John’s cars, which are leased, are never kept clean. (In this case, all of John’s cars are dirty. The fact that those cars are leased is not essential to the meaning of the sentence.)

 

Interrupting elements

 

When a nonessential word or phrase occurs in the middle of a sentence, it should be set off with commas.

 

Your work has been, frankly, awful.

 

The hotel, once we finally found it, was very nice.

 

Introductory matter

 

When a word or phrase occurs at the beginning of a sentence, a comma should usually separate it from the main clause.

 

Yes, we expect to attend the Christmas party.

 

No, you shouldn’t respond to a rhetorical question.

 

Honestly, why would you ever think that?

 

To be honest, I didn’t enjoy the food.

 

In my opinion, the movie was more compelling than the book.

 

Afterthoughts

 

When a word of phrase follows the main clause at the end of a sentence, it should normally be set off with a comma.

 

I found the painting rather dull, to be honest.

 

You will be joining us for dinner, won’t you?

 

Leave some food for me, please.

 

We will not be attending the reception, however.

 

When a sentence ends with an adverb that is essential to the meaning of the sentence, the adverb should not be set off with a comma.

 

We visited Berlin too.

 

We took the train instead.

 

 

Commas based on sentence structure

 

This is where things get tricky. Mastering the proper use of the comma in these situations is impossible without at least some understanding of grammar. The rules are easiest to learn and deploy if you first understand four common sentence types: compound, simple, complex, and compound-complex.

 

Compound sentences

 

A compound sentence contains two or more independent clauses linked by a coordinating conjunction. Independent clauses are those that can stand alone as complete sentences. The most common coordinating conjunctions are and, but, and or. In certain cases, nor, yet, so, and for act as coordinating conjunctions.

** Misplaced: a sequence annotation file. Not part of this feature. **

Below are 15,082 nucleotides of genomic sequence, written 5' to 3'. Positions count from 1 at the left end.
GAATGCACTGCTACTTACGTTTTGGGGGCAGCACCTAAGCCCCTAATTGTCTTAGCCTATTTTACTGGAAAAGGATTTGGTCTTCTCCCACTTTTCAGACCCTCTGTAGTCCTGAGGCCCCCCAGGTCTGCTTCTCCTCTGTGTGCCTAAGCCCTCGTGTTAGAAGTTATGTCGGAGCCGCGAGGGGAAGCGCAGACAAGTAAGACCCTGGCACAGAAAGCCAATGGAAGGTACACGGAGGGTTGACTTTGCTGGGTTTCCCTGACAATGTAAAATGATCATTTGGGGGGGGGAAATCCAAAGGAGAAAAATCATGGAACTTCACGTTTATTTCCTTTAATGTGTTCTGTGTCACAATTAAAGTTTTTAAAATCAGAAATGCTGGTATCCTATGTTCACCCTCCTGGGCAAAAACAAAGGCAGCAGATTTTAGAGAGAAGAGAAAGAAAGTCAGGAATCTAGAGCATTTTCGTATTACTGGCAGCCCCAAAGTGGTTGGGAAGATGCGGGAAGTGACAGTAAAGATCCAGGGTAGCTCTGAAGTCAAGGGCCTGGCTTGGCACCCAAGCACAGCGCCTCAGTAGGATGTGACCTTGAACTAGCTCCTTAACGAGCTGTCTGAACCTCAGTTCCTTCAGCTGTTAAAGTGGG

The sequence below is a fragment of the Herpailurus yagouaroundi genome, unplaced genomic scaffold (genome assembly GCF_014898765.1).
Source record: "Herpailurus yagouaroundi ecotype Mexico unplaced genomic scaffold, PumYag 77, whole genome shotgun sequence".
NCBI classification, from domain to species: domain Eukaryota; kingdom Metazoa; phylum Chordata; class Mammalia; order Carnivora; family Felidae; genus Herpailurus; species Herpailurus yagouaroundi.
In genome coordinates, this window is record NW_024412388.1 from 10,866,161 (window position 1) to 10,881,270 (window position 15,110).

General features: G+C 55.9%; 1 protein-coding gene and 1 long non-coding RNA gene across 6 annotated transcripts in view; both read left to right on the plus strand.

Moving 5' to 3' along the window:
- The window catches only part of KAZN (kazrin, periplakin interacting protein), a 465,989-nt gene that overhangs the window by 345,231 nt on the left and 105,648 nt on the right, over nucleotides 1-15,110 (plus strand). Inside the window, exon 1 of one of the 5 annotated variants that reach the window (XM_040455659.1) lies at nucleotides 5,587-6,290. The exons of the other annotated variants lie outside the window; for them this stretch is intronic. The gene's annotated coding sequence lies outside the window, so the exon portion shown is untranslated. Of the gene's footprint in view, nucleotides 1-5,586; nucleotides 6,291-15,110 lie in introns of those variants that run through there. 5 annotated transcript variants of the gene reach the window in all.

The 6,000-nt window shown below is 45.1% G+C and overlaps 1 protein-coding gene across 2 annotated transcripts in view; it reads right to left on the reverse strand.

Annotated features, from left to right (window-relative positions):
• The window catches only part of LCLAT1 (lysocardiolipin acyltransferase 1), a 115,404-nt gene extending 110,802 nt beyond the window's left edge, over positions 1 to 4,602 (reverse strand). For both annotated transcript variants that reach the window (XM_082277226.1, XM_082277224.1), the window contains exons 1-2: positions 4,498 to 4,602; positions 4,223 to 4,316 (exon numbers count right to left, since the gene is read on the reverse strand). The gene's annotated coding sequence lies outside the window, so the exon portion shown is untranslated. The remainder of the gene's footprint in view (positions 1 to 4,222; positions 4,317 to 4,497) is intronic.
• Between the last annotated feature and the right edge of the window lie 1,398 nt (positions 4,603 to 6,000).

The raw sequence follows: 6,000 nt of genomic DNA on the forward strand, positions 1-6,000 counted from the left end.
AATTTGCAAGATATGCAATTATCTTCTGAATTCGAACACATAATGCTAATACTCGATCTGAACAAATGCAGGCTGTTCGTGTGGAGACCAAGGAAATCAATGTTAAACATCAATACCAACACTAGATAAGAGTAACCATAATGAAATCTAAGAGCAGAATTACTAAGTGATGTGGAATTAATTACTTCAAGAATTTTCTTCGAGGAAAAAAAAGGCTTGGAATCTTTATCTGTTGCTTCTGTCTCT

Rule: Use a comma before a coordinating conjunction that joins two independent clauses.

 

She purchased the car, but she declined the extended warranty.

 

The prime minister’s plan seemed quickly and sloppily put together, and the opposition party immediately attacked it.

 

Are you traveling in first class, or does your employer limit you to business class on international flights?

 

I lost my job, so I can’t afford to go to Europe this summer.

 

Exception to the rule: When the independent clauses are closely connected and short, you may omit the comma.

 

Elizabeth flew to the conference and Nancy drove.

 

Simple sentences

 

A simple sentence contains only one independent clause and no dependent clauses. When a simple sentence contains a conjunction, you might be tempted to insert a comma before the conjunction, as you do with a compound sentence. With a simple sentence, however, the general rule is to omit the comma.   

 

Rule: Do not use a comma before a coordinating conjunction if the sentence contains only one independent clause.

 

She purchased the car but not the extended warranty.

 

Are you traveling in first class or in business class?

 

Exception to the rule: If omitting the comma leads to confusion or lack of clarity, insert the comma.

 

The alumni’s fundraising was better this year than last, and better than expected.

 

Complex sentences

 

A complex sentence contains an independent clause and one or more dependent clauses. A dependent clause, unlike an independent clause, cannot stand on its own as a complete sentence. The conjunctions and prepositions most commonly used to introduce a dependent clause include if, because, while, as, although, since, and unless.

 

Rule: If the dependent clause comes before the independent clause, separate it with a comma.

 

If you can’t see without your glasses, you shouldn’t be driving.

 

Because of the thunderstorm, our flight has been delayed.

 

Though I don’t doubt his sincerity, I cannot agree with his position on that issue.

 

When a sentence begins with two dependent clauses that both apply to the subsequent independent clause, insert only a single comma after the second dependent clause.

 

If you eat a balanced diet and exercise for a few hours each day, you will feel healthier.